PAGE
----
Enhancing sustainable fish farming in Myanmar
Fish farming is an important livelihood in Myanmar. The country is blessed with an abundance of water bodies that provide habitats for a rich diversity of marine species. However, fish farming and other forms of aquaculture are not widely practiced. Where ponds exist, fish are often small, underpopulated and unhealthy to consume. This is caused by a lack of knowledge on proper maintenance of fish farms and unsustainable practices in aquaculture. Moreover, local fish farmers are often poor and cannot afford the necessary technical equipment needed to develop their farms for more fish production.
Malteser International is working to improve food security and livelihoods for communities in Shan State, Myanmar by making fish farming and aquaculture more sustainable.
Myanmar has an impressive coastline of nearly 2,000 kilometers. Its inland waters are made up of several large estuaries and delta systems as well as permanent and seasonal freshwater bodies that total 82,000 kilometers. Fisheries and aquaculture account for the main source of animal protein and micronutrients in domestic diets. The sector also directly employs around 3 million people.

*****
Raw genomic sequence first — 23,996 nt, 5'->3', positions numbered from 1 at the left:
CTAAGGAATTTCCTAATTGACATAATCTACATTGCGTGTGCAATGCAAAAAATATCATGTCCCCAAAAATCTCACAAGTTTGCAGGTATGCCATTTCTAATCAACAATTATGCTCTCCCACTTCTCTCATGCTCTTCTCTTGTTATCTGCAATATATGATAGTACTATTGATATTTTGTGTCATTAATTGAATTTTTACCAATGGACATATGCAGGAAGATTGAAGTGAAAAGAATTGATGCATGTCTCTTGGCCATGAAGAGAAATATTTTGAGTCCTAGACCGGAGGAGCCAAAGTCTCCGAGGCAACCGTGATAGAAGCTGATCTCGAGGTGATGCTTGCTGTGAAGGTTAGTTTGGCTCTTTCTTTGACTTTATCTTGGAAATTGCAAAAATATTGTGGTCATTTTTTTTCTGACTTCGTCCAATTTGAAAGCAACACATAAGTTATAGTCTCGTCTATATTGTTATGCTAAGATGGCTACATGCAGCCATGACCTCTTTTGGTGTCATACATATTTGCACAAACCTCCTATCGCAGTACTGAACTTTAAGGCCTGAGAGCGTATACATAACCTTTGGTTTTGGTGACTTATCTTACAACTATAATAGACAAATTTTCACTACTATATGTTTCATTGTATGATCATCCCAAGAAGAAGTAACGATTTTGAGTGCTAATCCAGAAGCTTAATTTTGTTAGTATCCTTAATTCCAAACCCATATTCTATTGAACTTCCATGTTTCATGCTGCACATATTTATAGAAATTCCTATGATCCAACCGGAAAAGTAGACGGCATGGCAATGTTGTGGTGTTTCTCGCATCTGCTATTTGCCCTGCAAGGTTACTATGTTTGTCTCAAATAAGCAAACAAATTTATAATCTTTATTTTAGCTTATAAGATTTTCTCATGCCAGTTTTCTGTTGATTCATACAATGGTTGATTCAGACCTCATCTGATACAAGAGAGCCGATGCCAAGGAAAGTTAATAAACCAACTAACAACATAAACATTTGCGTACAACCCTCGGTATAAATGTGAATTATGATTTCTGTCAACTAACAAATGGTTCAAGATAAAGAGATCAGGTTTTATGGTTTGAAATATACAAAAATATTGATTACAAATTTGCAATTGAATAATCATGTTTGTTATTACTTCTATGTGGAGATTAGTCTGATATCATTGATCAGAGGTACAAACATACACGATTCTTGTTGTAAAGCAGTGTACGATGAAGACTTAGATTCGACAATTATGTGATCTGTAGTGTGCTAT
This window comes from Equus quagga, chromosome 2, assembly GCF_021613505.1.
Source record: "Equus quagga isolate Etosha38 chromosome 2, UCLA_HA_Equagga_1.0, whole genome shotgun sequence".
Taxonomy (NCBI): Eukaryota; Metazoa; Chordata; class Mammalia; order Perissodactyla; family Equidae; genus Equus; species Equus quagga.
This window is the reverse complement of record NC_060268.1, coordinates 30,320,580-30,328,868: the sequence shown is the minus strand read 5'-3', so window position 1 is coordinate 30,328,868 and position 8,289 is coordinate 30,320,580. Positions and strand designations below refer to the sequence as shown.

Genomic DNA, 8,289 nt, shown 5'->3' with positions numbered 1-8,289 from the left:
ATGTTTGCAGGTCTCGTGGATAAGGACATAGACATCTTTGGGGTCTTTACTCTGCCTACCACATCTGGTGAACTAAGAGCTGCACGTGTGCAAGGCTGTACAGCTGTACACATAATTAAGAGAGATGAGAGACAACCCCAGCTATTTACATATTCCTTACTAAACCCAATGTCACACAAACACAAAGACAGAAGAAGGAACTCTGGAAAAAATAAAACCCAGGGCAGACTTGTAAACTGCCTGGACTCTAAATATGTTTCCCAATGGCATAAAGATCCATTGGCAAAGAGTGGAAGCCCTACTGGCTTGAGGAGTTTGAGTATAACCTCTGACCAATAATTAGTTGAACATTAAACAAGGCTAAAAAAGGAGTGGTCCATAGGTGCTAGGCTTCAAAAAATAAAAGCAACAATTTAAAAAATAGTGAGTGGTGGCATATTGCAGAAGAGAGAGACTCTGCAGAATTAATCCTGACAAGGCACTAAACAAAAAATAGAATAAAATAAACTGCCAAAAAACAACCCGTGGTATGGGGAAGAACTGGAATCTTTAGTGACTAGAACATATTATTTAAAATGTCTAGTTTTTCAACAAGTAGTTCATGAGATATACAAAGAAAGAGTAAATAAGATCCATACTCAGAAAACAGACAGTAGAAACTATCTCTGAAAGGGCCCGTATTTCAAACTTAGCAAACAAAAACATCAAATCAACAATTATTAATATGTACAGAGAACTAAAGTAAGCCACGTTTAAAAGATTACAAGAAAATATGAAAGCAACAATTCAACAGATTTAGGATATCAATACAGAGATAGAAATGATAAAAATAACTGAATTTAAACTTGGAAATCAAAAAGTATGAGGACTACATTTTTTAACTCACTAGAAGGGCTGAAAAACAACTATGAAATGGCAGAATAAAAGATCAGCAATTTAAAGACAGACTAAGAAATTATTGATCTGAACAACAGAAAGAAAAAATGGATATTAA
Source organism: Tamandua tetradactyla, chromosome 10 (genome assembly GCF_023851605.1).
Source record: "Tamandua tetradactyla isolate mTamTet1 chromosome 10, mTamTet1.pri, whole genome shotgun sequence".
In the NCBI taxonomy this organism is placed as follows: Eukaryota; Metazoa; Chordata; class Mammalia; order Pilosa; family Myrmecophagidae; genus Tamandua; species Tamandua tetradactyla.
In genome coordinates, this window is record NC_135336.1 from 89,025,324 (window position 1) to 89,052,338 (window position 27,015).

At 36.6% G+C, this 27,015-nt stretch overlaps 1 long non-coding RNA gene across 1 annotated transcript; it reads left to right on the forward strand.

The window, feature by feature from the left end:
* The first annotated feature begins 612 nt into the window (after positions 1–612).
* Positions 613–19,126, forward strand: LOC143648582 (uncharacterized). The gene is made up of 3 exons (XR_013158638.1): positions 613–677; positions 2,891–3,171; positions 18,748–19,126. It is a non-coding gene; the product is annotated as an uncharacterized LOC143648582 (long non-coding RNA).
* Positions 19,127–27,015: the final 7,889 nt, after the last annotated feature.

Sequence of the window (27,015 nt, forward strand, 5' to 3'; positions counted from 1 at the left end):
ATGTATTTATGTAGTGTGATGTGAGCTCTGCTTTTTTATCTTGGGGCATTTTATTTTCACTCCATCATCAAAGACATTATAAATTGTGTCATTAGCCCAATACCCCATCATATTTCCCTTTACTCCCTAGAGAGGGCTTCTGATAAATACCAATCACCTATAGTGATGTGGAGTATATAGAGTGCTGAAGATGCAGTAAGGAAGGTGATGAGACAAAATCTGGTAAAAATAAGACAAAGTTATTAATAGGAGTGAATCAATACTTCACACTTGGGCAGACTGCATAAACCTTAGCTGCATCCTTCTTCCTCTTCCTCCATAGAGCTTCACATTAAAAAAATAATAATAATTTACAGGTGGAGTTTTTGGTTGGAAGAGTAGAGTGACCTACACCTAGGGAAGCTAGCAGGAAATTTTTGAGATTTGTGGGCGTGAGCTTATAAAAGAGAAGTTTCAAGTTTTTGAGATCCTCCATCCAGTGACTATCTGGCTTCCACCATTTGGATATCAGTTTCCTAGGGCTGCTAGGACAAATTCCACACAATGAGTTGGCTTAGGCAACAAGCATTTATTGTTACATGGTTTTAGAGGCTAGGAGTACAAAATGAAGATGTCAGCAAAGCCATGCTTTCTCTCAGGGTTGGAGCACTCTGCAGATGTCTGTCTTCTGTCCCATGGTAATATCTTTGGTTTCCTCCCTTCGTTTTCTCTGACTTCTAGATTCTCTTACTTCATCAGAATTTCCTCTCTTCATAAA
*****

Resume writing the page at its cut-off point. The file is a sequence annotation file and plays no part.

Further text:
Myanmar's rich aquatic resources offer many export opportunities for the economy and while creating new jobs. However, unsustainable management of fisheries has led to a rapid depletion of aquatic species over the past decades. This significantly threatens both nutrition and income particularly in rural areas where most of the country's population live. Myanmar also has one of the world's largest number of chronically malnourished children under the age of five. The Government of Myanmar has therefore prioritized the development of aquaculture, recently launching a large-scale campaign to tackle malnutrition.
- We are supporting a more sustainable approach in the aquaculture sector, thereby realizing its potential for food security and income generation.
- We are enhancing the capacity of fisheries to increase production and improve the nutritional value of fish in areas where the fish count has been depleted.
- We are providing improved aquaculture technologies and management practices for 250 direct households. Each household receives a pond that holds water for at least six months or/and a rice plot suitable for modification for rice-fish culture.
- We are establishing and training aquaculture groups.
- Our mobile support application delivers direct extension and training messages to beneficiaries.
Area: 676,578 km²
Population: c. 51.5 Million
Project duration: since August 2018
Financial support: World Fish and Deutsche Gesellschaft für Internationale Zusammenarbeit (giz)
Last updated: January 2019